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SES London 2014, 1st day: “Being human is crucial”

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“Being human is crucial.” These were the words of the conference’s first keynote speaker, Bruce Daisley, UK Management Director at Twitter. Only minutes into my first session at the first day of SES, I realised that his statement was a common thread I might be able to trace in the sessions I went to. After all, the market you operate in – whether you call them audience, readers, users, consumers, buyers, partners or customers – is made up of unique individuals, and in a time when personalisation rules, they all expect to be treated as such.

Whether the speakers addressed how companies or machines behave in an anthropomorphic manner, how Google affects the human mind, how we maintain our relationships or the basic human need for storytelling, they all tapped into ways in which “being human” can inform our marketing, content production and more importantly, our conversions.

The human brain

Judith Lewis and Krista LaRiviere on how to build a social media cohesive strategy:

  • Create a consistent and single identity for your business. Users, customers or partners look for consistency between communication platforms and channels in the same way human beings look for consistency in the people they meet. If your information on Twitter differs from what you present on your Facebook page, you are sending mixed messages.
  • Be social and collect social data. The overlap between search and social requires you to find ways and metrics by which social can be observed and measured.
  • Create smart content that is tuned in on the user and base your content on user behaviour. Ask yourself the following question: What stage of the sales funnel is the content produced for?

Brendan Almanack and Alan Coleman on the rapidly changing face of Google:

  • Personalisation is the key difference between digital marketing and traditional marketing. Understanding how each user acts differently is an important factor for success.
  • Do not forget how the human mind reads and processes information and remember that Google has changed our thought patterns. Ask yourself how this may play to your strengths.
  • Listen to the people at Google and get on board with their game. Reading between the lines or looking at statements that are not necessarily explicitly about SEO and “not provided” may actually answer some of the questions you have.
  • Google is increasingly focused on user action. With the “amazonfication” of Google the user is presented to seller ratings, product information and reviews without even leaving the SERPs.

content collaboration

Lee Odden on the magic of co-created social content:

  • Content should be understood as anything that adds value to the reader’s life and anything that inspires action. How your content answers the reader’s question “what’s in it for me?” decides the success rate for that piece of content. Anticipate!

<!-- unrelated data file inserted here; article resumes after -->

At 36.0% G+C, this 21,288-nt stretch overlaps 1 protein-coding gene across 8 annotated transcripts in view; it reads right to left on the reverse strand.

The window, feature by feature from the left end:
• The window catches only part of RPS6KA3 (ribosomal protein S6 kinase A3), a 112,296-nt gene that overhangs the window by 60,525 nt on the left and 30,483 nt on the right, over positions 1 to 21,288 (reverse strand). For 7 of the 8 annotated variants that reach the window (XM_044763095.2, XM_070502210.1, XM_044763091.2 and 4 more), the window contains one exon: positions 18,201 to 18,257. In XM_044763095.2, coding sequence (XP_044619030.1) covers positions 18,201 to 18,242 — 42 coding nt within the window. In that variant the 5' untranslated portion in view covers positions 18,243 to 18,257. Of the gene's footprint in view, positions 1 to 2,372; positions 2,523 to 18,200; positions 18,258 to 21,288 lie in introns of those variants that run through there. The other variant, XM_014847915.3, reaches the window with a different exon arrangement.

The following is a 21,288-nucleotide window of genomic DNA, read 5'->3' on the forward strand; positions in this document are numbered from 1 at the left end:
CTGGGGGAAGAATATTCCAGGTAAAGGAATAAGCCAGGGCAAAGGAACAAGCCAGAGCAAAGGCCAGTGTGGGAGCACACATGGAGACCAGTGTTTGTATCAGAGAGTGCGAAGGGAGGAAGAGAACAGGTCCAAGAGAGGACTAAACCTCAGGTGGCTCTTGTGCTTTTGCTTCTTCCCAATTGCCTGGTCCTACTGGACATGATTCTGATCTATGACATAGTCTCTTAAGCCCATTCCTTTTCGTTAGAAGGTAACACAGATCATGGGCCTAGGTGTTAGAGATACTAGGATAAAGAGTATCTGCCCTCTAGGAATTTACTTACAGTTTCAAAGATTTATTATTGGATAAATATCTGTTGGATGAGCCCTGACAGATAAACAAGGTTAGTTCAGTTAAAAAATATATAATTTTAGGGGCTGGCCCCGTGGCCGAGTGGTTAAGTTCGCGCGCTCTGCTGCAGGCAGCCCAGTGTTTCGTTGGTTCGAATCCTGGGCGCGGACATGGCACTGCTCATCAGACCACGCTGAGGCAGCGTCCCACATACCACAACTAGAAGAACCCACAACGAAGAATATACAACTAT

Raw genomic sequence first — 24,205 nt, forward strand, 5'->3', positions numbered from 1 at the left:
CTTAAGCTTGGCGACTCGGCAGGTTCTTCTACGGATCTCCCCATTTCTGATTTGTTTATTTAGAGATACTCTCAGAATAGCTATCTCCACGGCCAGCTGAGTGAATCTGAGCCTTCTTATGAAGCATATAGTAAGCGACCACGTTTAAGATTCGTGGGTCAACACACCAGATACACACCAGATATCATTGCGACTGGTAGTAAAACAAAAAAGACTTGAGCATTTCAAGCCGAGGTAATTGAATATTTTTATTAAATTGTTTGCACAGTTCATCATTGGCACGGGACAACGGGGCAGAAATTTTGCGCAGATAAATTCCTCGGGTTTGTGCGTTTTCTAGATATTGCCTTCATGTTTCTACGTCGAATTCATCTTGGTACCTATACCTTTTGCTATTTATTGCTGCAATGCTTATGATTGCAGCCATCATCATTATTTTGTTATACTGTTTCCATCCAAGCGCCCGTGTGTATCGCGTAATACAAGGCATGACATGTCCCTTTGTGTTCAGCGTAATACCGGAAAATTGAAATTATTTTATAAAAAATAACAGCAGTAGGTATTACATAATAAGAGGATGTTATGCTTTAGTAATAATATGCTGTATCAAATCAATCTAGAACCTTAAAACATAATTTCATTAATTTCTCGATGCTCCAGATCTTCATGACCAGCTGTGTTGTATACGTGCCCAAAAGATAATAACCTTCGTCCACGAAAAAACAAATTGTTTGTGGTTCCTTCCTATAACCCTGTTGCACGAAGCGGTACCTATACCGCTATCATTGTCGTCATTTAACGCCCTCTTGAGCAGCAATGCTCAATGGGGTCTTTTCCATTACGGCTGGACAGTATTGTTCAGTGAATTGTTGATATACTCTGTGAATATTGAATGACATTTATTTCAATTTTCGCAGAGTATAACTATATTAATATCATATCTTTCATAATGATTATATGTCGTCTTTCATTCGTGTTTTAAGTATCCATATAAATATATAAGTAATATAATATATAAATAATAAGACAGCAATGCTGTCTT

• Remember how important influence and association is for human behaviour. Get thought leaders on board with the content you are producing and build affinity between brands and intellectual authority.
  • Being empathetic, genuine and enthusiastic makes all the difference. By building relationships and maintaining them, you will eventually have a large network that potentially can be decisive for your content or brand – or both.

Cheri Percy and Jon Mowat on how to unlock the secrets of mobile video:

  • Embrace people’s urges for content wherever they are. If consumption and sharing of content are becoming basic human needs in the western world, you have a great opportunity to build your brand.
  • Stories are at the heart of human behaviour and narratives inform the way we think of and perceive the world. With the introduction of omniscreen, however, the linear narrative is dead. Build your stories as snippets that can be watched in any order on any device.
  • The key ingredient? Emotion. The persuasive element? Logic. The decisive combination? Narrative beats made up of emotion, logic and emotion.

Logic in decision making

In my opinion, and for my line work, the most important message of the day was the emphasis on getting involved with what the users actually want. As Luke Smith predicted, “2014 will be the year of the audience.” Also, digital marketing is embracing the benefits of honest approaches and sees the potential in combining strong values with quality content that is mutually beneficial. After all, online publishing is a collaborative act where writers and readers – or marketers and users, if you will – interact and co-create value.

From now on I will try to combine what I know about interpersonal relationships with commercial concerns and ideas when I write my pieces. The objective? Collaborating on the creation of content. And regardless of it being a collaboration with other bloggers, lay people or industry authorities, it will be a sound foundation for quality content and an advantage for both parties.

 

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